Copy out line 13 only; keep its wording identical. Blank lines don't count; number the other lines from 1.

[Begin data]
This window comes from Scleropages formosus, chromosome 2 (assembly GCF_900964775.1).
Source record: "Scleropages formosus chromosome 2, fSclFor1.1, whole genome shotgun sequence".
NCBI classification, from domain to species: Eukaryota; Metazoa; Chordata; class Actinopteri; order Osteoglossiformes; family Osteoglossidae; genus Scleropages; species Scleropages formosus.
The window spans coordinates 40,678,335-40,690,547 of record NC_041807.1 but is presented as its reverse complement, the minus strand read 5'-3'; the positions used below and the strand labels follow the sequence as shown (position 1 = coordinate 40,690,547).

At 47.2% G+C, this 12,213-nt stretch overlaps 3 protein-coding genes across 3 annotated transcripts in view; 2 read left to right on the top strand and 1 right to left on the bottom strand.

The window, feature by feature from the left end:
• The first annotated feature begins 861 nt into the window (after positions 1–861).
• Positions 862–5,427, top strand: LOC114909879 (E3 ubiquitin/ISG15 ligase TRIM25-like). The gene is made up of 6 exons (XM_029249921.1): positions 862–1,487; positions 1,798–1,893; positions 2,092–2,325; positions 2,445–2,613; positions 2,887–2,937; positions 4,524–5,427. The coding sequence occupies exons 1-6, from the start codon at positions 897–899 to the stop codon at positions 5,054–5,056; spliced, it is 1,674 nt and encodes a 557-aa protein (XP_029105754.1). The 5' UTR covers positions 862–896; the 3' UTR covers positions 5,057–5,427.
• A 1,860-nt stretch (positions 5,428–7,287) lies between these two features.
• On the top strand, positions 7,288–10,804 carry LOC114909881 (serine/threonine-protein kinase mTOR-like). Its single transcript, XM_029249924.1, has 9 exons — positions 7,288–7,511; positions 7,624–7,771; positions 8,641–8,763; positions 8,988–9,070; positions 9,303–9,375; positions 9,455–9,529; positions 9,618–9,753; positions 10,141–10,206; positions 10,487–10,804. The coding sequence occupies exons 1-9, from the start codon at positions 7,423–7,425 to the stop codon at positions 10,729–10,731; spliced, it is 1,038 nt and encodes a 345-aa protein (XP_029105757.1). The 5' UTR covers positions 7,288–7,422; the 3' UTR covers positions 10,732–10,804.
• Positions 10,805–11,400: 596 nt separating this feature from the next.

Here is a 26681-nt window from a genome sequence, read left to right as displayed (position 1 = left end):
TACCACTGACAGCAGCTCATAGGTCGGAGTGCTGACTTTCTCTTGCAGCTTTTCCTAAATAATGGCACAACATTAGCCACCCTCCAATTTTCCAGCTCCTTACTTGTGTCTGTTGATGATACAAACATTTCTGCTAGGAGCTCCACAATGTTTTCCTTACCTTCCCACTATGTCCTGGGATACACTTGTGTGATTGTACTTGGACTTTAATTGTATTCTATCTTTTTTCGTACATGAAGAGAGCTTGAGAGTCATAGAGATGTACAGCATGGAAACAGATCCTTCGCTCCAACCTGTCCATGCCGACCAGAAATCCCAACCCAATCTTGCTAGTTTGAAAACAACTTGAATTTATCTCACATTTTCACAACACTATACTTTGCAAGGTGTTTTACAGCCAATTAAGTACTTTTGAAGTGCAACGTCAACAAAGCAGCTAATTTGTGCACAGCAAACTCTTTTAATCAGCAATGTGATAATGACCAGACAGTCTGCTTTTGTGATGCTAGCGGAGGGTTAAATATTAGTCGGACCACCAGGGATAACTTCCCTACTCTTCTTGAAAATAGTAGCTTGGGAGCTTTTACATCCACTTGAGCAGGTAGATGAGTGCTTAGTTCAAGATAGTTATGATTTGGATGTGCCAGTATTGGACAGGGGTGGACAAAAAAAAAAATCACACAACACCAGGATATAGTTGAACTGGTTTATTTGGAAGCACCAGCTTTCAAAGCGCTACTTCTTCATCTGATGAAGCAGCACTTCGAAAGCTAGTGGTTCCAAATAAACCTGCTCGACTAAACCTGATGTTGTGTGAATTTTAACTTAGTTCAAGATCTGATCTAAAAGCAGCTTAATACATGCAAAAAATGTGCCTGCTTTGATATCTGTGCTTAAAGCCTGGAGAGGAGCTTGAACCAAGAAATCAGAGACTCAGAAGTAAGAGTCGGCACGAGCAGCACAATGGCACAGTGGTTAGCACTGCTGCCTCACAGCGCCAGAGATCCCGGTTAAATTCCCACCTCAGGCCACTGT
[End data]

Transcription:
TACCACTGACAGCAGCTCATAGGTCGGAGTGCTGACTTTCTCTTGCAGCTTTTCCTAAATAATGGCACAACATTAGCCACCCTCCAATTTTCCAGCTCCTTACTTGTGTCTGTTGATGATACAAACATTTCTGCTAGGAGCTCCACAATGTTTTCCTTACCTTCCCACTATGTCCTGGGATACACTTGTGTGATTGTACTTGGACTTTAATTGTATTCTATCTTTTTTCGTACATGAAGAGAGCTTGAGAGTCATAGAGATGTACAGCATGGAAACAGATCCTTCGCTCCAACCTGTCCATGCCGACCAGAAATCCCAACCCAATCTTGCTAGTTTGAAAACAACTTGAATTTATCTCACATTTTCACAACACTATACTTTGCAAGGTGTTTTACAGCCAATTAAGTACTTTTGAAGTGCAACGTCAACAAAGCAGCTAATTTGTGCACAGCAAACTCTTTTAATCAGCAATGTGATAATGACCAGACAGTCTGCTTTTGTGATGCTAGCGGAGGGTTAAATATTAGTCGGACCACCAGGGATAACTTCCCTACTCTTCTTGAAAATAGTAGCTTGGGAGCTTTTACATCCACTTGAGCAGGTAGATGAGTGCTTAGTTCAAGATAGTTATGATTTGGATGTGCCAGTATTGGACAGGGGTGGACAAAAAAAAAAATCACACAACACCAGGATATAGTTGAACTGGTTTATTTGGAAGCACCAGCTTTCAAAGCGCTACTTCTTCATCTGATGAAGCAGCACTTCGAAAGCTAGTGGTTCCAAATAAACCTGCTCGACTAAACCTGATGTTGTGTGAATTTTAACTTAGTTCAAGATCTGATCTAAAAGCAGCTTAATACATGCAAAAAATGTGCCTGCTTTGATATCTGTGCTTAAAGCCTGGAGAGGAGCTTGAACCAAGAAATCAGAGACTCAGAAGTAAGAGTCGGCACGAGCAGCACAATGGCACAGTGGTTAGCACTGCTGCCTCACAGCGCCAGAGATCCCGGTTAAATTCCCACCTCAGGCCACTGT